13 The Ministerial Declaration, which builds on intergovernmental discussions held at a meeting of the 9th Annual Board Meeting and the LoCAL Ministerial Meeting in May this year, also includes a UNCDF commitment to grow the LoCAL Facility through a US$500 million facility by 2027.
14 This ambitious goal replaces an earlier goal of doubling the size of the facility within the same time period after that goal appears to be met before the end of 2022.
15 LOCAL countries Cambodia, The Gambia and Côte d’Ivoire have made submissions to the United Nations Framework Convention on Climate Change (UNFCCC), formally requesting that LoCAL be recognized as an existing NMA and assist their country in achieving their Nationally Determined Contributions (NDCs).
17 Those presentations were presented at the Bonn Climate Change Conference in June 2022.
18 Today‘s event adds momentum to the Bonn presentation with ministers and high-level participants from Cambodia, Jamaica, Liberia and Niger calling for recognition of the NMA to achieve greater adaptation financing for African nations.
19 , Small Island Developing States (SIDS) and LDCs. Many speakers highlighted the fact that while their countries are feeling some of the most acute impacts of climate change, they, as pre-industrial nations, have contributed the least to the carbon emissions fueling the crisis.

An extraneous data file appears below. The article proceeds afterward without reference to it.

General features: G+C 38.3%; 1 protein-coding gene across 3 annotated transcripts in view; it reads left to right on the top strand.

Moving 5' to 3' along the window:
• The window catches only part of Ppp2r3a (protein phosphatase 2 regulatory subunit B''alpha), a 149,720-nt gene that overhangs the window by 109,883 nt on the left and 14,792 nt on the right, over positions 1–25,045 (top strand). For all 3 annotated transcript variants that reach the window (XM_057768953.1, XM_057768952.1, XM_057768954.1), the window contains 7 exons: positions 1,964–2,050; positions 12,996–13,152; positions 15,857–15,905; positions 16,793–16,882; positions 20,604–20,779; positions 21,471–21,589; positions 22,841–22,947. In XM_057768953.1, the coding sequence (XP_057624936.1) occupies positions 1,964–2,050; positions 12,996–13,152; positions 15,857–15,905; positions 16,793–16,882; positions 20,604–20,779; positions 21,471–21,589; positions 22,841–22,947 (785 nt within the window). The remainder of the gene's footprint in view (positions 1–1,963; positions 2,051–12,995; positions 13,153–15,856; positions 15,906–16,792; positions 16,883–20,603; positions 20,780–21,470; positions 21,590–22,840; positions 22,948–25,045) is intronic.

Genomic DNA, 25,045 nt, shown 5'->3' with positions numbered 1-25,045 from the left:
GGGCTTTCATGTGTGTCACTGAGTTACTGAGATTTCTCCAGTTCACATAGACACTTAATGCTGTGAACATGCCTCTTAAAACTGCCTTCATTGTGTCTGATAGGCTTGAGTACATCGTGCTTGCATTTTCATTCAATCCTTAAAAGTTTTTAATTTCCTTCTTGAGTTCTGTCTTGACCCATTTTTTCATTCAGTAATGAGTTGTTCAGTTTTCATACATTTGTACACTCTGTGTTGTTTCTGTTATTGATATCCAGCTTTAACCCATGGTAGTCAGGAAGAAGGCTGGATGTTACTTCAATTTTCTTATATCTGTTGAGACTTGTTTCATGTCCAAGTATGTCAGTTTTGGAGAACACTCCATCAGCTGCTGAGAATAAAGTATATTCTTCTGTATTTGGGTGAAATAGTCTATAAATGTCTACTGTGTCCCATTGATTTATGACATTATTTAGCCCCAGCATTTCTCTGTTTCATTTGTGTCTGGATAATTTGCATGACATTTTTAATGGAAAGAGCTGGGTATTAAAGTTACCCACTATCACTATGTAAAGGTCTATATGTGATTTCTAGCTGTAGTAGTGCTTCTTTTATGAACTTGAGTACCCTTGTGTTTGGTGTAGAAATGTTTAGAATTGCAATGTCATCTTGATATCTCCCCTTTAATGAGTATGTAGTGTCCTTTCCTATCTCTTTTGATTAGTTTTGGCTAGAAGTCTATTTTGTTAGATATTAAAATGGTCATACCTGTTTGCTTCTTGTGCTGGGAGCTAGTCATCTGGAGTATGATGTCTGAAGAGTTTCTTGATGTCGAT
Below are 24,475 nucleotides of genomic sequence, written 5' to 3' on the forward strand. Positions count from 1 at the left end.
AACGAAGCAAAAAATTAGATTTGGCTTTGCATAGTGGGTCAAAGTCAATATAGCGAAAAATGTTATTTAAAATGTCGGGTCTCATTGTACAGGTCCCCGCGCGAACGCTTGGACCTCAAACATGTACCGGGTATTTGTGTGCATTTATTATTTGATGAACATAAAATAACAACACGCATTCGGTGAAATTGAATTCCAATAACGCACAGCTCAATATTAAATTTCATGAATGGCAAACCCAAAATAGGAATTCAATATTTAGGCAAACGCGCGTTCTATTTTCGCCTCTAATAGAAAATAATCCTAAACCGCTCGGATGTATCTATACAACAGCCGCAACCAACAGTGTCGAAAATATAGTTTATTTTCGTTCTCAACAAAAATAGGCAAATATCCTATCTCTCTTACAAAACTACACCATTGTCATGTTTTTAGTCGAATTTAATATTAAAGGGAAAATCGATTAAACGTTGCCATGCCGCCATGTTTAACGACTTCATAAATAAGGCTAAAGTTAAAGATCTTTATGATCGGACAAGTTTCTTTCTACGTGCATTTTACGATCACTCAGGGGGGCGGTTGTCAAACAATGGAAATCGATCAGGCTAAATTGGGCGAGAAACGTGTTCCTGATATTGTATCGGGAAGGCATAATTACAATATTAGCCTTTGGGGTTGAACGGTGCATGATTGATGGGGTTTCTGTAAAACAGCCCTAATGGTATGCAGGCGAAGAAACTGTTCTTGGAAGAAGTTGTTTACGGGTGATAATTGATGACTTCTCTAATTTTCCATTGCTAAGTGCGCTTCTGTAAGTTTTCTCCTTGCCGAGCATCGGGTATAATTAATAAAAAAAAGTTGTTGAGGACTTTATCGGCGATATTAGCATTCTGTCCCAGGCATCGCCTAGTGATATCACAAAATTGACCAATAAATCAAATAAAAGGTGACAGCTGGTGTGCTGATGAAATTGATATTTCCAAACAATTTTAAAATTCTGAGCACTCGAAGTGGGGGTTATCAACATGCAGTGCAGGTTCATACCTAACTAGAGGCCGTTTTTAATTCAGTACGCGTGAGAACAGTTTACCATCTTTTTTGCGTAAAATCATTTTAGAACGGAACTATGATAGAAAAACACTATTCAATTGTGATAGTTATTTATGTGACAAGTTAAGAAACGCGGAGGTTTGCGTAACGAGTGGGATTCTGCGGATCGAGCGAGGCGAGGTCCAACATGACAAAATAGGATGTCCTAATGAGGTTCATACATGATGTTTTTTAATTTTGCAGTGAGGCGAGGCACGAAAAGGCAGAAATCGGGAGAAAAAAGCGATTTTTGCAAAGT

20 “ We know in Jamaica that climate impacts at the local level: our towns and cities, our coastal towns and communities and we fully support and are committed to any effort to build the capacities of our local governments so that they can better serve communities and perform the adaptation projects that their constituents need and ask for.” said the Honorable Matthew Samuda, Minister without Portfolio in the Ministry of Economic Growth and Job Creation in Jamaica and LoCAL Ministerial Ambassador who delivered the keynote address.
21 “As a new LoCAL Ambassador, I hope we can come together to drive action and secure LoCAL as an existing non-commercial approach following Article 6.8 and other desperately needed climate finance.”